The headline ‘Perfect Reykjavik Walk’ is a bit of a lie. The place I am talking about here belongs to the small and lesser-known town of Seltjarnarnes on the western tip of Reykjavik. But I like to keep things simple, so I am sticking with this headline about my beloved Grótta.

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Bakkatjörn pond is a haven for a fantastic variety of birds.
Bakkatjörn pond is a haven for a fantastic variety of birds.

The golf course dominated by the angry arctic tern

Anyway, the area known as “Grótta” (there is no way for me to translate that word) is the western edge of the peninsula on which Reykjavik and Seltjarnanes are built. The good people of Seltjarnarnes have recognized this as paradise and have mostly left it in peace from development. I say “mostly” as they have put up a golf course, but I suppose that doesn’t count since angry arctic terns often dominate that. I think that doesn’t matter. This leaves a haven for joggers, walkers, cyclists, birds, and the occasional seal. I wouldn’t dare to play golf there as the arctic tern can pack a punch if angry. And, I also can’t play golf to save my life.

Birds at the beach.
Birds at the beach.

Don’t get caught out on the tides on your perfect Reykjavik walk

The best way to experience this area is to drive or, even better, cycle to the parking lot near the lighthouse on an island just off the beach. You can walk to the island on the low tide across a small isthmus, but please be careful not to get caught on the high tide! When you walk towards the golf course, you have this lovely large pond (Bakkatjörn) on the left and a pristine beach on the right. Both places are teeming with birds.

Do you see the seal?
Do you see the seal?

Perfect place for bird watching

Bakkatjörn pond and the beach at Grótta is frequented by many species of birds that like to nest or simply stay there to rest in relative shelter from predators given by the vigilant arctic tern. The list of birds you may see armed with binoculars and a lot of patience includes the following:  Black Headed Gull, Red-breasted Merganser, Ruddy Turnstone,  Long-tailed Duck, or Oldsquaw, The Red-necked Phalarope, Greater Scaup, Calidrids, Eurasian Oystercatcher, and Black-legged Kittiwake.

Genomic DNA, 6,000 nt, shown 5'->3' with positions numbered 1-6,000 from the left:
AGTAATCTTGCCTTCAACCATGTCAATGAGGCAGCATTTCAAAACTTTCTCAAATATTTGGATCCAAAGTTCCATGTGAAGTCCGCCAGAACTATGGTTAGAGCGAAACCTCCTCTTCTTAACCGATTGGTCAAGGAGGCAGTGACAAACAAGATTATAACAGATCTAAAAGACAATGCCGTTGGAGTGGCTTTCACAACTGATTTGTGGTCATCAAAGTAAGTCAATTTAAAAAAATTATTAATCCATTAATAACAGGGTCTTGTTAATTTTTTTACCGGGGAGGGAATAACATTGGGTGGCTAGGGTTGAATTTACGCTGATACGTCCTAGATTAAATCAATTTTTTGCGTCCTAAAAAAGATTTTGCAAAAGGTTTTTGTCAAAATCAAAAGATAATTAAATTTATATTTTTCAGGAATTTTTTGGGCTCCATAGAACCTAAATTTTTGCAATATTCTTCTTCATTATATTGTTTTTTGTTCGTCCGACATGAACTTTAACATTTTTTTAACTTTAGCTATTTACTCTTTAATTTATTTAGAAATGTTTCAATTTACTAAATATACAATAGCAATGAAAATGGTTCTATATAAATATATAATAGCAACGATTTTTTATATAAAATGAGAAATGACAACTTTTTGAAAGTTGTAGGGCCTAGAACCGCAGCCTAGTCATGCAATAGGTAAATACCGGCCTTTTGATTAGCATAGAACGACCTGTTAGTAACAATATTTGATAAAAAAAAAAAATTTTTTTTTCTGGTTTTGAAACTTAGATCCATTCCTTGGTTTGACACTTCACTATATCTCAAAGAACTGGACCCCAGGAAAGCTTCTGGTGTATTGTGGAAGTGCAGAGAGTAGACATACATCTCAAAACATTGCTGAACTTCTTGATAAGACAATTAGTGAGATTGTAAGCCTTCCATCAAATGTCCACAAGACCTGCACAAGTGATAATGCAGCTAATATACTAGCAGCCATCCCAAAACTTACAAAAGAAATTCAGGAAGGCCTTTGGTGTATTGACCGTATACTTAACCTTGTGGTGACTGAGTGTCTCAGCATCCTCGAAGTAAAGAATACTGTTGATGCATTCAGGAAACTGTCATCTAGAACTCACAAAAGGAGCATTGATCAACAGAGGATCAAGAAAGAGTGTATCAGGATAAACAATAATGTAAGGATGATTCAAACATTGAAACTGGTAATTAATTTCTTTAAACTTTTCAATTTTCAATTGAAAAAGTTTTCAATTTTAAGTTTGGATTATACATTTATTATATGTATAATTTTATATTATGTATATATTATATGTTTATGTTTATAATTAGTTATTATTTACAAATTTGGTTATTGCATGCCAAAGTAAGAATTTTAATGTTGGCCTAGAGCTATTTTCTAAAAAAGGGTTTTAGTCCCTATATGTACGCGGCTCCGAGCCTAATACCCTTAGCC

Imagine spending a long and freezing winter night as a soldier, waiting for an invasion that never came.
Imagine spending a long and freezing winter night as a soldier, waiting for an invasion that never came.

Pass the guard post from World War 2 on your perfect Reykjavik walk

You will pass an old guard post used in World War II. This post was operated around the clock to guard against enemy shipping and submarines. The sheer boredom of standing watch there must have been something else. However, I suppose it was better than being shot to pieces on a battlefield. Then you come to this bizarre cairn-like structure painted in bright yellow.

Grótta is the perfect spot for a really spectacular sunset

There has been a cairn here to guide ships and boats since the eighteenth century. The yellow paint is a recent addition. Then path basically turns around the golf course and you walk back to the parking lot. It is an hour’s worth of a lovely walk that you can enjoy on your own, but I recommend you bring that special someone as this is really one of the more romantic walks available in Reykjavik. When the weather is excellent in the height of summer, you should go there to experience a really spectacular sunset.

The lighthouse at Grótta.
The lighthouse at Grótta on the low tide.

The final attraction is just off the parking lot. You will see a strange shed which is for drying fish. Just behind there is this lovely pool for a foot bath. Just sitting there and watching the spectacular view is something else—a nice ending for the perfect Reykjavik walk.

Shed for drying fish. Behind it there is a nice surprise.
Shed for drying fish. Behind it, there is a pleasant surprise.

Please respect the restrictions designed to protect the birds, especially when nesting. Stay on the paths, take nothing but pictures, and leave nothing behind.

Get those feet in there!
Get those feet in there!


How to find Grótta?
Grótta is at the western edge of Reykjavik, as shown on the map below.

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